The local authority would have the power to undertake testing and to apportion liability for remediation costs between “appropriate persons” — who would include those responsible for the design, construction, or supervision of building work, and suppliers of materials. Failure to comply with a remediation-costs order would be punishable by a fine. The Secretary of State would be ultimately responsible for the guidance and regulations, including the setting of charges.

A campaigner, Steve Day, who bought his flat six years ago but is facing bankruptcy because of the cladding crisis, said on Thursday: “I believe this Bill has the power to end the crisis by putting money on the table from outside of the Treasury, and with the right pressure could force the Government to take on all the costs upfront, as they would have a far more substantial redress solution in place from those responsible.”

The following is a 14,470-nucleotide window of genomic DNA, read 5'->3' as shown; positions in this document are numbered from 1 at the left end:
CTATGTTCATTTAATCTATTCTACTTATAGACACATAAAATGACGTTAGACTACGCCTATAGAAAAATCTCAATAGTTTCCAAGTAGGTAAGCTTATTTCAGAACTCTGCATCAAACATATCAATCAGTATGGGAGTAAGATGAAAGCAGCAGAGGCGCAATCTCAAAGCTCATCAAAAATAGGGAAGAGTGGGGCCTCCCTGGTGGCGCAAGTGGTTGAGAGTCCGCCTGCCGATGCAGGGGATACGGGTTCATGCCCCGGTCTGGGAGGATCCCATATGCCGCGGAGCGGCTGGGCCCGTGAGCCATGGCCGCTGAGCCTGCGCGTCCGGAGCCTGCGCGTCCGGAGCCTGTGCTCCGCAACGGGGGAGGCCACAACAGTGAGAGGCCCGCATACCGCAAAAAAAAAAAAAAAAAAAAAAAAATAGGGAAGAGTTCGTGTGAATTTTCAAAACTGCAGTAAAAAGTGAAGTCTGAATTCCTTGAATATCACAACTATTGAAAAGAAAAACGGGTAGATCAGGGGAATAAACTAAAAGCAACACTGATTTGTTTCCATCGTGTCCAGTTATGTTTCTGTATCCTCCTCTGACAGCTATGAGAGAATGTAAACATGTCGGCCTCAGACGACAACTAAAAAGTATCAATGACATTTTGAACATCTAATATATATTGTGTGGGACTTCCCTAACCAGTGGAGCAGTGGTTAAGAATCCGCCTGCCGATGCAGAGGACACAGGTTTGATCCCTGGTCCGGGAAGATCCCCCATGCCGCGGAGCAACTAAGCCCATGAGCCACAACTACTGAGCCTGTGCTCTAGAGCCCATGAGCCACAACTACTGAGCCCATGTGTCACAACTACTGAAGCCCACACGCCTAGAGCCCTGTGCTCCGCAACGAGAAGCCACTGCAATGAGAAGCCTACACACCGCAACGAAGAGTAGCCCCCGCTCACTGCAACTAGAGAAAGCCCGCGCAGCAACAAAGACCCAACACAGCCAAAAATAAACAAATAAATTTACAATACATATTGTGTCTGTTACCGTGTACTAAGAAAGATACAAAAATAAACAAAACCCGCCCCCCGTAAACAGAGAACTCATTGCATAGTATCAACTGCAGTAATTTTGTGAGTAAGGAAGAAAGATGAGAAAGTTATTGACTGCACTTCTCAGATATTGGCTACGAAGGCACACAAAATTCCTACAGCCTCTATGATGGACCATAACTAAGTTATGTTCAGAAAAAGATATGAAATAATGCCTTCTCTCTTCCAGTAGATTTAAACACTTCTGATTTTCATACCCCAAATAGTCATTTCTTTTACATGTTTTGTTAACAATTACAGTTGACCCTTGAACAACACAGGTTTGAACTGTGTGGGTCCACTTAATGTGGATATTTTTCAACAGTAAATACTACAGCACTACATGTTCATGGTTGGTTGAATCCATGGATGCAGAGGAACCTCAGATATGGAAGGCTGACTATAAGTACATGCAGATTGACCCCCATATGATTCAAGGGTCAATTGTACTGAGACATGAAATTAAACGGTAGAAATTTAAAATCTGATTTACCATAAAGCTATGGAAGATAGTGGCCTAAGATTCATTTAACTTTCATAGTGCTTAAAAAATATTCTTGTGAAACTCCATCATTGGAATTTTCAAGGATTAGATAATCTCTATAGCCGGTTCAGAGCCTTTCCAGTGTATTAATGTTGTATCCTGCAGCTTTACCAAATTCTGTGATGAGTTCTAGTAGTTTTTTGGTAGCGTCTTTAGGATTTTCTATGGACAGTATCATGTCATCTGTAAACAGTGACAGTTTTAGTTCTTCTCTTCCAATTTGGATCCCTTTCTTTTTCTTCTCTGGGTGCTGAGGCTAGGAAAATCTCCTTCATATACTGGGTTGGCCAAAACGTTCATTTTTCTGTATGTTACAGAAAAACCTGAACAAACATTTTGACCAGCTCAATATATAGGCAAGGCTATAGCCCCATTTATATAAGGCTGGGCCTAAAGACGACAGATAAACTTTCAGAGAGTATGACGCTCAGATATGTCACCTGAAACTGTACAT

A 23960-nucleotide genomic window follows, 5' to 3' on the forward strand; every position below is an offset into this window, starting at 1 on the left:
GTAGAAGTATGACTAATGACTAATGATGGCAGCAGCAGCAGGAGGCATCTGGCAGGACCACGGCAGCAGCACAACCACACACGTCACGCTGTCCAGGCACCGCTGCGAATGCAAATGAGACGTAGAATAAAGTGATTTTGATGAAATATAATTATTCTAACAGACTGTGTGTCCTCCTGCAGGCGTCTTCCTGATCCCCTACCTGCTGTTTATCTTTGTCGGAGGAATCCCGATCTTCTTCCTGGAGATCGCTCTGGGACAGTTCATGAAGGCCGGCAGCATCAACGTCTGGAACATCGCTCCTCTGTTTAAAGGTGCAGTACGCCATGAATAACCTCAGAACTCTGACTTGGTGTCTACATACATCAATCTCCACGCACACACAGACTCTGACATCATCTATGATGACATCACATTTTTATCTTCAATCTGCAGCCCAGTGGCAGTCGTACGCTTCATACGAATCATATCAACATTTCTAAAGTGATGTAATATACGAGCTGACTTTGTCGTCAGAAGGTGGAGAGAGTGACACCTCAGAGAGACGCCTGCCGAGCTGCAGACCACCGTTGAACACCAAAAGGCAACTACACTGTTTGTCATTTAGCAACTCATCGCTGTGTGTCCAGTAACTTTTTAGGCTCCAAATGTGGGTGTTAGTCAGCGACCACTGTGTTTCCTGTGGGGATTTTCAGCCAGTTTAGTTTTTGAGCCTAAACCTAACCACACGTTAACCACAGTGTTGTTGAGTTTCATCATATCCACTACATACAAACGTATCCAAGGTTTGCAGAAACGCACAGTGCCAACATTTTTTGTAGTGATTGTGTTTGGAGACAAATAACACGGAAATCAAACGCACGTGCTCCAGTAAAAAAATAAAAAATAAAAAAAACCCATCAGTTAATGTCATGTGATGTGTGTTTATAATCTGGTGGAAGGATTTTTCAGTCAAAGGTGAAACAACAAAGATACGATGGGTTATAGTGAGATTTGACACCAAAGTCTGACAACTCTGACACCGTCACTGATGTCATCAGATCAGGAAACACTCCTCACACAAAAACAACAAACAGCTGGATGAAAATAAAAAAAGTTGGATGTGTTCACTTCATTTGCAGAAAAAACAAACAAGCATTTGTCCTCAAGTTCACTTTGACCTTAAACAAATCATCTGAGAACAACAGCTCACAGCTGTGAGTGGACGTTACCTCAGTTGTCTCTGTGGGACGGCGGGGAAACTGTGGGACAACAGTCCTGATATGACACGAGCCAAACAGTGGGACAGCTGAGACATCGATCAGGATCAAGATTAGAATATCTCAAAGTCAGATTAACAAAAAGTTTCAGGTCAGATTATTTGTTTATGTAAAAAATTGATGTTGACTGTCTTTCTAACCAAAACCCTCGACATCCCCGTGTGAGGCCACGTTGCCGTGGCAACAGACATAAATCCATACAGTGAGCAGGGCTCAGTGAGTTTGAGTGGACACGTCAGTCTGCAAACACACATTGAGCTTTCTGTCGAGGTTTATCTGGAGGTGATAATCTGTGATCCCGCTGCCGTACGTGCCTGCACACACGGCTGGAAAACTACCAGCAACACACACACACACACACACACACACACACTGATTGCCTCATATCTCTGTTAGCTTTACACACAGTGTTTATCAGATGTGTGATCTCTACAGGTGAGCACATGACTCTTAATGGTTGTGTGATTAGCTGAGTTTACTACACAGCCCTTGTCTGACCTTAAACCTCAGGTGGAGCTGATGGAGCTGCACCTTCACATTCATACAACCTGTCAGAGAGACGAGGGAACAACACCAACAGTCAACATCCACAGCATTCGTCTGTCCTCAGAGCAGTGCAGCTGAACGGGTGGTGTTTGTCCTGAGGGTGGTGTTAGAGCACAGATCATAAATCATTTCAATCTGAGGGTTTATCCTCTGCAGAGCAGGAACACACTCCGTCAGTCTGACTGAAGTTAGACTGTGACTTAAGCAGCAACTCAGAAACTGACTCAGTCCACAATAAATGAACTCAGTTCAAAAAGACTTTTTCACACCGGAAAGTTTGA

There was no time, he said, to wait for a redress solution in the forthcoming Building Safety Bill, which has been suggested by MPs and peers who are opposed to the Fire Safety amendments. “Its 100-plus clauses will take ages to get through Parliament. We need emergency legislation now, and the Polluter Pays Private Members’ Bill will force the Government to act, using an approach that is already on the statute book. The arrears bubble is about to go pop. Bills are being issued that could bankrupt tens of thousands of people.”